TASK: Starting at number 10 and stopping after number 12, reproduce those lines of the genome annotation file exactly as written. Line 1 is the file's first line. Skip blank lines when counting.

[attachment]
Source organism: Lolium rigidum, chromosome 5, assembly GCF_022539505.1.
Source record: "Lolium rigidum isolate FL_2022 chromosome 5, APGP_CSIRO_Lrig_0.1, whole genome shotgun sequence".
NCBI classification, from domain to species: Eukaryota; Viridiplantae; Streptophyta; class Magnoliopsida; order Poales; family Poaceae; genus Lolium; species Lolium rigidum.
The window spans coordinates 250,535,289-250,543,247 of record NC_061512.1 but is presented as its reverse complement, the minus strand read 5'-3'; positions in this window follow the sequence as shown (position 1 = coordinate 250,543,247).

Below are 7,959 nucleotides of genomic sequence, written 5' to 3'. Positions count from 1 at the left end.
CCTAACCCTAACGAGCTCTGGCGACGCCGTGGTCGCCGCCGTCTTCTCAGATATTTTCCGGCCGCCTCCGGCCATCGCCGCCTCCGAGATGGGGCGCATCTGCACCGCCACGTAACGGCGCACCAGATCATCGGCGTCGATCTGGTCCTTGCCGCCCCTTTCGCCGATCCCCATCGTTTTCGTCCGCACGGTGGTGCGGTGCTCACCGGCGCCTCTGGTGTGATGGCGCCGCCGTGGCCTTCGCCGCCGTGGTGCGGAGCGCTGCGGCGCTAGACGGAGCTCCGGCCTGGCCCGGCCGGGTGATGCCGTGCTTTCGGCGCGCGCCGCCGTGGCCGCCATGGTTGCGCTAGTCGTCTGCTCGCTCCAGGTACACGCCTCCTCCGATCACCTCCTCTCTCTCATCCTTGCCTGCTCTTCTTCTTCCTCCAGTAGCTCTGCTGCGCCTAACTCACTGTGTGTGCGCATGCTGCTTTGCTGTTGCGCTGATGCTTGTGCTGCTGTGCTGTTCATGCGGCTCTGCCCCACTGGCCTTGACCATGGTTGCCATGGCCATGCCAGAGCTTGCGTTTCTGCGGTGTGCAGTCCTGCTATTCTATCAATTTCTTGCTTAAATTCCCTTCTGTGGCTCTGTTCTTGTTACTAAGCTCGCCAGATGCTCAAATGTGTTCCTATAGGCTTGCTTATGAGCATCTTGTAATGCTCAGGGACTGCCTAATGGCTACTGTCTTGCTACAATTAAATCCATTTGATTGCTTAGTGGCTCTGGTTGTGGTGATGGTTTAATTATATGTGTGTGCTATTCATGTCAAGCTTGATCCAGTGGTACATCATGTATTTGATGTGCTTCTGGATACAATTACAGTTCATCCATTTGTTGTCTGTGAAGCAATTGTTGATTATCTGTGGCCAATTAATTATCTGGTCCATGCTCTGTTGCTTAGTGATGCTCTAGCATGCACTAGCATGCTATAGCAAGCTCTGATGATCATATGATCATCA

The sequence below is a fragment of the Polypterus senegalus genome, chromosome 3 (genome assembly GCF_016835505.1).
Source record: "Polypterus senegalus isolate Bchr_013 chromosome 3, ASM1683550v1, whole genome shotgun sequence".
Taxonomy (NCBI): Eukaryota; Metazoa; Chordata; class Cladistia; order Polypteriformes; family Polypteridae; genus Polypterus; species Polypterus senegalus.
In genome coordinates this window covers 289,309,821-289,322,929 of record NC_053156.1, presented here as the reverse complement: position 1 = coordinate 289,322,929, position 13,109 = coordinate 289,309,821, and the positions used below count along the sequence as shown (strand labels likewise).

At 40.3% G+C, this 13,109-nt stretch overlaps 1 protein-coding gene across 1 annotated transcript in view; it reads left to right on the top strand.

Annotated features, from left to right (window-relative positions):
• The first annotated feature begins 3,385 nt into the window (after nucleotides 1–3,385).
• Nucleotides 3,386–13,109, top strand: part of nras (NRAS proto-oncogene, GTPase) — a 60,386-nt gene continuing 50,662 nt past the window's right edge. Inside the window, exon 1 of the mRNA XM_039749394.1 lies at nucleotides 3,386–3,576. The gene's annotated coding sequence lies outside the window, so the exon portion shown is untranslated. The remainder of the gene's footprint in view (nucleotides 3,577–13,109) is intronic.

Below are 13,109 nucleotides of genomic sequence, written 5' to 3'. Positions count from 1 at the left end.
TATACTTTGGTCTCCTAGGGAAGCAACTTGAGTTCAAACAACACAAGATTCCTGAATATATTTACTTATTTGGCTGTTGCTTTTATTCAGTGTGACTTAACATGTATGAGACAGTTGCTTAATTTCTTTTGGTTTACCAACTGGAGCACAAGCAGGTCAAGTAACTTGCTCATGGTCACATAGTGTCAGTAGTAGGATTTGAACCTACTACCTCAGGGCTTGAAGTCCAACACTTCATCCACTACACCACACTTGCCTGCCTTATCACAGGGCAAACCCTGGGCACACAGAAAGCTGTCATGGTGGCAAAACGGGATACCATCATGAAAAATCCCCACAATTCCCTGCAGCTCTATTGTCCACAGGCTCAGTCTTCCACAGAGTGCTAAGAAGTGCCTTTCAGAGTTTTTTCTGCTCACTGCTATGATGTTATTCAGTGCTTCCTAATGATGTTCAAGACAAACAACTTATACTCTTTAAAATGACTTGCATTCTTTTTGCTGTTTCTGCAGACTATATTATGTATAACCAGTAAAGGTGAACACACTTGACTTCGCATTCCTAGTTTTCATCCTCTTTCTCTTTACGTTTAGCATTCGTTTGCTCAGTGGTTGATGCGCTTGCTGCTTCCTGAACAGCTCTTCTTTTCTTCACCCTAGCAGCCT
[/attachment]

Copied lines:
In genome coordinates this window covers 289,309,821-289,322,929 of record NC_053156.1, presented here as the reverse complement: position 1 = coordinate 289,322,929, position 13,109 = coordinate 289,309,821, and the positions used below count along the sequence as shown (strand labels likewise).

At 40.3% G+C, this 13,109-nt stretch overlaps 1 protein-coding gene across 1 annotated transcript in view; it reads left to right on the top strand.

Annotated features, from left to right (window-relative positions):